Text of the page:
Two blogs about intellectual history—the blog of the Society for U.S. Intellectual History and the newer African American Intellectual History Society blog—have in-depth, careful posts about the history of American thought. The S-USIH blog has one of the only really good comments sections on the Web. The academic historians who comment on each other’s posts are smart, prepared, and thoughtful, writing long and complicated responses that often inform later posts, so there’s a real sense of developing conversation.

The AAIHS’s blog illuminates a subfield that gets very little attention in history class or public discussions. Reading this blog is a good way to remedy that gap. Examples: A recent series on the centennial of the United States occupation of Haiti in 1915, written by Brandon Byrd, shows how Haitian and black American intellectuals, who had long tried to reconcile the ideal of Haiti with the actuality of its politics, received that event as it was happening. And a Marcia Watson post about school desegregation contrasts the views of Mary McLeod Bethune and Zora Neale Hurston on the Brown v. Board decision, showing how black opinion on that milestone was far from unified.

Frequent readers of the Vault may have noticed that I sometimes post documents found on the Public Domain Review, a project of the Open Knowledge Foundation, which wants to expose public-domain materials to readers of the Web (and, in the process, make the argument that more stuff should be in the public domain).

The site’s document collections are visually striking and eclectic, but I want to sing the praises of the essay section. Here, scholars and others write about public domain materials, and the articles are lavishly illustrated. The pieces regularly introduce me to archives or stories I hadn’t heard about before. See Alicia Puglionesi on the practice of auto-experimentation, which informed the theory behind homeopathic medicine; Mark Kaufman on a DIY guide to espionage written in 1915 by Robert Baden-Powell, British founder of the Boy Scouts; or Keith Heidorn on Wilson Bentley, “the Snowflake Man of Vermont,” a gentle obsessive who took thousands of photographs of snowflakes between 1885 and 1931.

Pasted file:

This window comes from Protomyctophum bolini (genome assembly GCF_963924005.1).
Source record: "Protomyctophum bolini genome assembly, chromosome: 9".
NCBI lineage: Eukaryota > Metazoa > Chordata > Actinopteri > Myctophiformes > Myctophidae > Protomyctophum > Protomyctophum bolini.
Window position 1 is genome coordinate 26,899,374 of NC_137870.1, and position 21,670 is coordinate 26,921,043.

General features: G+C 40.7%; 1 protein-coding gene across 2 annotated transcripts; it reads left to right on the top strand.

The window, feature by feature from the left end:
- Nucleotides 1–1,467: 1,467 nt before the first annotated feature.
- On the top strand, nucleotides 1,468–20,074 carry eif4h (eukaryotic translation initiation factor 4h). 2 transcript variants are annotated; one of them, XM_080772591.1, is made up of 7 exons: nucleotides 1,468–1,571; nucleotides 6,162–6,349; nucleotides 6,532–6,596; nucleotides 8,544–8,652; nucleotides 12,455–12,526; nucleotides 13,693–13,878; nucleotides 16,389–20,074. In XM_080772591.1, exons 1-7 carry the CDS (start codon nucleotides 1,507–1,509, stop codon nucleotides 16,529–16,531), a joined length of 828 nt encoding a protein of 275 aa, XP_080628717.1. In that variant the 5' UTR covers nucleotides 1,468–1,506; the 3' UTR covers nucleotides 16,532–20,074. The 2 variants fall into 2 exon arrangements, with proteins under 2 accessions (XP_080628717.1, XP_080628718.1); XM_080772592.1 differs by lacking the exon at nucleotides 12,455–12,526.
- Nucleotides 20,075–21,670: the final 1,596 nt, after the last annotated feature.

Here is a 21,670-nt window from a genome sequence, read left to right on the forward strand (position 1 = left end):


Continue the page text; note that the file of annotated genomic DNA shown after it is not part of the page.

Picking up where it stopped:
I also like the PDR’s monthly Curator’s Choice post, which asks a curator from a gallery, library, museum, or archive to walk the reader through a collection. (Here’s a sample post that’s timely, given the recent centennial of the Armenian Genocide: Julia Grimes of the Getty Research Institute introduces images from a collection of photographs of Armenian life in the 19th-century Ottoman Empire.)

One final recommendation: The three-year-old journal the Appendix, which once operated as a quarterly digital publication with a companion site online, has been on hiatus and is slowly winding down as its graduate-student editors have gotten jobs and become otherwise occupied. This is sad, but the good thing is, the archives of the journal and the blog are about historical subjects, so are mostly evergreen. (Disclosure: I have written for the Appendix in the past, and have several friends on its staff.)

The Appendix was all about blending creative nonfiction and historical writing, and its site incorporates sound, photography, and video clips in interesting ways. Try Christopher Heaney’s interview with historical writer Adam Hochschild; Amy Kohout’s 2013 meditation on the experience of looking at a bald eagle that had been killed and preserved in 1874 by one of her historical research subjects; or Glenda Goodman on the role of songs and singing in the captivity narrative of Deerfield, Massachusetts, Rev. John Williams.

This highly subjective list leaves behind the blogs produced by archives and museums; solo blogs run by historians (of which there are many—too many to mention!); and media projects like the New York TimesDisunion blog and Lapham’s Quarterly’s website. Also, I’m an American studies Ph.D., and it shows in what I read—mostly, writing about American history.

If you want more subject-specific recommendations for history writing on the Web, or if you want to tell me about non-Americanist blogs or projects I should be following, please let me know in the comments, or get in touch.